When you analyze his shot, he has quite the range. He can score from up close in the slot, in the corner, high slot/edge of the perimeter and from the point. But, Poirier is not your average offensive defenseman. If he has open lanes and room to breathe, he will exploit it. In the clip below, Poirier collects a drop pass from fellow 2020 NHL Draft eligible prospect Brady Burns. He then works the boards and pivots at the faceoff hashmarks. With the coast clear to the net, he drives to the net and goes five hole.

While Poirier’s offensive and transition game are quite sound, his defensive play is slowing him down. Earlier on in the season, I had projected Poirier as a top 25 prospect, but over the course of the season his defensive struggles were more pronounced. There are many elements in play here. Some of Poirier’s defensive struggles can be attributed to poor decision making. For instance, there are rushes that he drops back for, but skates forward instead of backwards. Poirier is a solid backwards skater, but for whatever reason on an offensive rush, he tends to second guess himself. When his attackers are on the move and do not have 100% control of the puck, he needs to rely on his backwards skating. If he does not, he looses sight of both lanes. In the clip below, you will see an example of Poirier skating forwards against the rush and is unable to see the right lane. Since he can not see the right lane, he leaves an attacker open and ready for a pass.

Poor defensive decision making is a trend with Poirier. But, one note that NHL teams should make is that deploying Poirier alongside a puck moving defenseman will not work. Saint John explored having Poirier and Villeneuve together throughout the season and it back-fired. Poirier was forced to drop back as Villeneuve was too far up. Since Poirier struggles in the defensive zone, it was not fair to have him all alone. In the clip below, you can see an example of Poirier having to circumvent a two attacker attack, but he has a hard time defending the puck mover and the forward driving down the opposing lane. Poirier is leaning more towards the puck mover and leaves too big of a gap. When he does this, it opens up a scoring chance for his opposition and the opposition burned him in the below clip.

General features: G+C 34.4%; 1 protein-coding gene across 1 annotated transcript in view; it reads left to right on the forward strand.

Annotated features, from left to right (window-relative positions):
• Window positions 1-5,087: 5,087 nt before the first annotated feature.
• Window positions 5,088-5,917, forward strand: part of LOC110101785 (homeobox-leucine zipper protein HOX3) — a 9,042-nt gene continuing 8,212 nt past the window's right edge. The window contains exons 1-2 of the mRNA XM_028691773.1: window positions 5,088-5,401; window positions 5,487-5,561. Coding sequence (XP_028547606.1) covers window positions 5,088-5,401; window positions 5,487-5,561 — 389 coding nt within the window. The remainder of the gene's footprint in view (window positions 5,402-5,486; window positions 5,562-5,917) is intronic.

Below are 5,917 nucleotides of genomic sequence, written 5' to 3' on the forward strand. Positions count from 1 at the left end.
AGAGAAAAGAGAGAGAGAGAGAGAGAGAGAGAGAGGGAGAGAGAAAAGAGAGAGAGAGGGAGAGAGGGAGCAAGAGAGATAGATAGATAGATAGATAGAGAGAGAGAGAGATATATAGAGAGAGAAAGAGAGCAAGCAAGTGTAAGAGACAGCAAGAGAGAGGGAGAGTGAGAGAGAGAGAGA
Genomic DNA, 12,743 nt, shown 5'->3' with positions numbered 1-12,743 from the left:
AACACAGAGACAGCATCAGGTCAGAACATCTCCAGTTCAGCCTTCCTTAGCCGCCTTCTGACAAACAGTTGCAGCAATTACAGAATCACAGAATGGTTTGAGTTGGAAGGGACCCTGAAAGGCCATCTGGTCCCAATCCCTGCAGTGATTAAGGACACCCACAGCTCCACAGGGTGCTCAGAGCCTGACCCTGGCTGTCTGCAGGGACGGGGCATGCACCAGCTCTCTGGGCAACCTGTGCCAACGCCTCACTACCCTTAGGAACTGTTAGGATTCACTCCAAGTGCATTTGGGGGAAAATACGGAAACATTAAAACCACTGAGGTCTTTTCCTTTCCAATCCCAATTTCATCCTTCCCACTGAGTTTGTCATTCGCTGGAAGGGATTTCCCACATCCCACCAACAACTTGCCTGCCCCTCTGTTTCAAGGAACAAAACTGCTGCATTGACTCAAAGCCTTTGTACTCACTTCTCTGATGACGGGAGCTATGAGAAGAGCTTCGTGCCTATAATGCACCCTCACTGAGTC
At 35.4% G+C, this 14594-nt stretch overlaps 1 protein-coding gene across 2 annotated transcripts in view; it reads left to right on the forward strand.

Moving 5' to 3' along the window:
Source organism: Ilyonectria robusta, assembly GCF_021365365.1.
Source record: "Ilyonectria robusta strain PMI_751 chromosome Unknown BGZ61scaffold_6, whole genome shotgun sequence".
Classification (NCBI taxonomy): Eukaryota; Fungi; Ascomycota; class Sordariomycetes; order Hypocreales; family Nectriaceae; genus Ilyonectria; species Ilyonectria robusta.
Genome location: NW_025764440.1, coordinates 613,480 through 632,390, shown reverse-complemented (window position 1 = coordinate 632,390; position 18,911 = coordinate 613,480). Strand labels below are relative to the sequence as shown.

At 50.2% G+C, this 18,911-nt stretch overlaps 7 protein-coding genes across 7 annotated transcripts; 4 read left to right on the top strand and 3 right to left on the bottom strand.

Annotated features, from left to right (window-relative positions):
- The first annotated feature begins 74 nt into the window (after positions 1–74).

But, it’s not just decision making that slows down Poirier’s defensive play. His mobility hurts his defensive play as well. Poirier deploys a wider glide in the defensive zone and it hurts his ability to limit lanes and gaps. With his wide glide (feet placed wider then his torso), he is ineffective when an attacker passes by him with the puck. Poirier will more than often look to counteract his mobility issues by waving his stick and attempt a pokecheck, but his pokecheck attempt is an unsuccessful one as he waves the stick and misses the target completely.

All-in-all, Poirier can be an effective offensive defenseman as he has showcased that through his QMJHL play, but his defensive zone play needs a jumpstart. Any team who selects Poirier needs to be patient with his defensive game. It can improve with the right defensive-minded coaches. But, it’s not just development that will benefit Poirier. Poirier needs to be paired with a strong defensive defenseman, who will be the one to drop back and defend the rush. Poirier will still need to be apart of the defensive attack on those rushes, but the primary responsibility should not lie on his shoulders otherwise he will struggle.


Tyson Barrie, RHD, Toronto Maple Leafs

Like Barrie, Poirier has great range, excellent hands and can be dynamic in transition. The issue that Barrie has is the same one that Poirier has. They both struggle in the defensive zone when defending the rush and eliminating gaps.

stats from EliteProspects

Prospect report written by Josh Tessler. If you would like to follow Josh on Twitter, his handle is @JoshTessler_.